Vermont Doubles Down on Efficiency Standards, Enacts New Law

Posted on by
Chris Granda

Vermont Governor Phil Scott signed 16 new state appliance efficiency standards into law on May 21, making the Green Mountain state the first to enact ASAP’s current set of recommended state standards. House Bill H.410, introduced by Representative Marcia Gardner and championed by Representative Curtis McCormack and Senators Christopher Bray and Christopher Pearson, passed with strong support from Republican, Democratic, and Independent Vermont lawmakers.

H.410 reinforces Vermont’s role as a national leader in energy efficiency policy. Vermont’s new appliance standards cover a variety of products, including computers and monitors, air compressors, and showerheads. A significant share of the projected savings will come from reducing hot water waste. By 2025 the standards will save Vermont consumers and businesses 435 million gallons of water and 59 million kilowatt hours (kWh) of electricity annually, enough to supply more than 7,000 VT households each year. The bill also saves significant amounts of oil, propane, and natural gas. The total annual energy and water savings for Vermont are projected to be worth $17 million per year. This saved energy means Vermont will also avoid 21,000 metric tons of carbon dioxide emissions annually by 2025.

The savings from Vermont’s new standards will build on the benefits already being delivered to all Americans by the current portfolio of federal efficiency standards, which save Vermont households and businesses $190 million annually, and avoid 340,000 metric tons of carbon dioxide emissions. (Last year ASAP published a report that estimated the benefits from national standards. Fact sheets for each state are available here.)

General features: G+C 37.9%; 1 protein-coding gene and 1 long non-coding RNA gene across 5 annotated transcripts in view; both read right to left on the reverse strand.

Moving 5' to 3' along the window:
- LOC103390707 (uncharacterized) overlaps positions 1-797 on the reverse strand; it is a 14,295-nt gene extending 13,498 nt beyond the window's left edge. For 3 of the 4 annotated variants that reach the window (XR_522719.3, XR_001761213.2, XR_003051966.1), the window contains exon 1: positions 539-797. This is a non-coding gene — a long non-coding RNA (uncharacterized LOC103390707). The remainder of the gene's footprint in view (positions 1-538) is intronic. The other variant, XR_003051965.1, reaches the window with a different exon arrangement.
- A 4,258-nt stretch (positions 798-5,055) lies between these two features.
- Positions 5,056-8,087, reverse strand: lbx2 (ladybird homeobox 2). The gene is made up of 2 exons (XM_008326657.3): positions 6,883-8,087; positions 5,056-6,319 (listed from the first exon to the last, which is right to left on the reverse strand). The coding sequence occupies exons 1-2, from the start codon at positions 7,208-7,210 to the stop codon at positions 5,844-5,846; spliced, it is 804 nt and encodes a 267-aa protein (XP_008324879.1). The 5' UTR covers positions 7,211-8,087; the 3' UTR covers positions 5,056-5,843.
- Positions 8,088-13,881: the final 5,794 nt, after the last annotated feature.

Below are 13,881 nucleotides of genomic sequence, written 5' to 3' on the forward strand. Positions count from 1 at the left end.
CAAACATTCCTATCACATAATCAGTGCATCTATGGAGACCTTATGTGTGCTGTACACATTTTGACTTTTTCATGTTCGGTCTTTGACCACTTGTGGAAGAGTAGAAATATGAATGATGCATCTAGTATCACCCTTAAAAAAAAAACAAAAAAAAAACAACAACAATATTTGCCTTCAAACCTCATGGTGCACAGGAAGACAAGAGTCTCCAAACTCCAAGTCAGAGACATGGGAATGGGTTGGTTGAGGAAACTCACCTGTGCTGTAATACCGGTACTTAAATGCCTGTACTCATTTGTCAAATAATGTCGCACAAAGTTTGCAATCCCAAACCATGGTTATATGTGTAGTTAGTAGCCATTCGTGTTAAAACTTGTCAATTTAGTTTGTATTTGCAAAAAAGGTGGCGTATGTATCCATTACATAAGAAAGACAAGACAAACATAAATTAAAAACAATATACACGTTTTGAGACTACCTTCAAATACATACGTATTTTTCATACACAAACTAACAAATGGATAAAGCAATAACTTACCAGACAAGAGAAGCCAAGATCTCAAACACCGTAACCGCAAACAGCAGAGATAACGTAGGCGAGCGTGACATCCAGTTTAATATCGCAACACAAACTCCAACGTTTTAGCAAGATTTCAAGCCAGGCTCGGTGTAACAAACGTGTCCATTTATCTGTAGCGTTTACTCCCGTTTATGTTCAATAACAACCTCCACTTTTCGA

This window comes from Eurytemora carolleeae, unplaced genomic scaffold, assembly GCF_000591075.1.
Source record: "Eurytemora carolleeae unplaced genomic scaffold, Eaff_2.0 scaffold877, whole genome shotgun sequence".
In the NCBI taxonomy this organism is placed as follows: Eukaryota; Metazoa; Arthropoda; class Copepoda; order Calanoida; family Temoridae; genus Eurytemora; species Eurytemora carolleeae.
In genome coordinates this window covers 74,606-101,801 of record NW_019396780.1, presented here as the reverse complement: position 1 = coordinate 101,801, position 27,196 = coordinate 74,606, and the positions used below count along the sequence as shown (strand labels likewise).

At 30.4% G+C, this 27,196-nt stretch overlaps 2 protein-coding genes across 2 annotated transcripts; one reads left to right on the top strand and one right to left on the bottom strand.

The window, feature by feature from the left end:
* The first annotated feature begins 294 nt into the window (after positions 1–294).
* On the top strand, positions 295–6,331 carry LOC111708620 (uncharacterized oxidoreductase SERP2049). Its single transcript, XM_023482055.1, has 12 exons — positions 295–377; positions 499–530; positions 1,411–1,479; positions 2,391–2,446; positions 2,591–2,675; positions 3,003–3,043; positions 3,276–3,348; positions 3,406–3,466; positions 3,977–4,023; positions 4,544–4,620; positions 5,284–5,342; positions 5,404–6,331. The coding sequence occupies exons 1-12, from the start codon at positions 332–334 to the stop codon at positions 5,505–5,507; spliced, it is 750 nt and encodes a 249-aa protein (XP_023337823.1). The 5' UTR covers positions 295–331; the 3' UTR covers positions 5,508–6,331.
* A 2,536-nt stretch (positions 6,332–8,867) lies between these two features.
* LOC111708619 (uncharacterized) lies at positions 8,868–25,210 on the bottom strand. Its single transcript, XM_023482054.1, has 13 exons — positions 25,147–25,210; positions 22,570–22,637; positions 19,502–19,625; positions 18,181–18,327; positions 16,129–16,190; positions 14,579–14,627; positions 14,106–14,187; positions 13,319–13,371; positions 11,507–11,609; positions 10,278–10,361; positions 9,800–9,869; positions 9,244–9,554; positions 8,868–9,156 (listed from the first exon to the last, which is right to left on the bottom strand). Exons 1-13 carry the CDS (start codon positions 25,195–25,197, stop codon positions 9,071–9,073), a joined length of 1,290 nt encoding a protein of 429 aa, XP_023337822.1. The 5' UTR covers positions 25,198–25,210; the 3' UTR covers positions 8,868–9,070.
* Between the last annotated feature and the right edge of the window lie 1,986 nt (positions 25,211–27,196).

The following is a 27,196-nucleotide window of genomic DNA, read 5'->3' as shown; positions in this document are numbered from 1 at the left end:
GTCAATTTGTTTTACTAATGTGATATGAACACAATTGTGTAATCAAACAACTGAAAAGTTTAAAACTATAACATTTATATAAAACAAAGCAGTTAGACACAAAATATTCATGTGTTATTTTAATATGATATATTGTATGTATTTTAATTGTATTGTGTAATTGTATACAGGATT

In the face of recent federal inaction, Vermont and other states are stepping forward to ensure continued progress in efficiency standards. Three of the new Vermont standards are identical to federal standards that the Trump administration has refused to implement (they were completed at the end of the Obama administration). Eleven states, including Vermont, are currently suing the US Department of Energy to force implementation of these standards (covering air compressors, portable air conditioners, and uninterruptible power supplies). Now Vermont has upped the ante by adopting the three withheld federal standards into state law.

Vermont is also the first state to issue efficiency standards for a type of fluorescent tube lighting — an important step in the fight to close a critical loophole in the existing federal standards for fluorescent tubes (with similar action expected in the near future in California and possibly other states). Vermont is also the first state to enact energy efficiency standards for three additional types of commercial kitchen equipment, residential ventilation fans, and spray sprinkler bodies. The seven remaining standards in H.410 (computers and computer monitors, faucets, showerheads, urinals, portable electric spas, hot food holding cabinets, and water coolers) follow the lead set by California and other states. Past state standards have, in many cases, paved the way for national standards for the affected products. As noted by Rep. McCormack:

“The primary purpose of this whole legislation is to influence the federal government to set national standards. It doesn’t take very many states before industry wants the same standards nationwide for ease of selling and distributing these products. We get an amazing amount of energy savings when these standards go national.”

In 2017 Governor Scott also signed H.411 (Act 42), enacting all existing federal standards into Vermont law, thereby helping to protect them from rollbacks at the federal level. The new law, H.410, makes sure that new standards continue to move forward.

Together, the two bills cover most of the provisions included in ASAP’s model state energy efficiency standards legislation. As the first state to enact the recommended standards, Vermont’s experience provides a template for similar legislation being considered in other states, including Massachusetts and Rhode Island. The Vermont legislature and Governor Scott deserve credit for passing common sense energy efficiency standards that save energy and water, save consumers money, and reduce greenhouse gas emissions.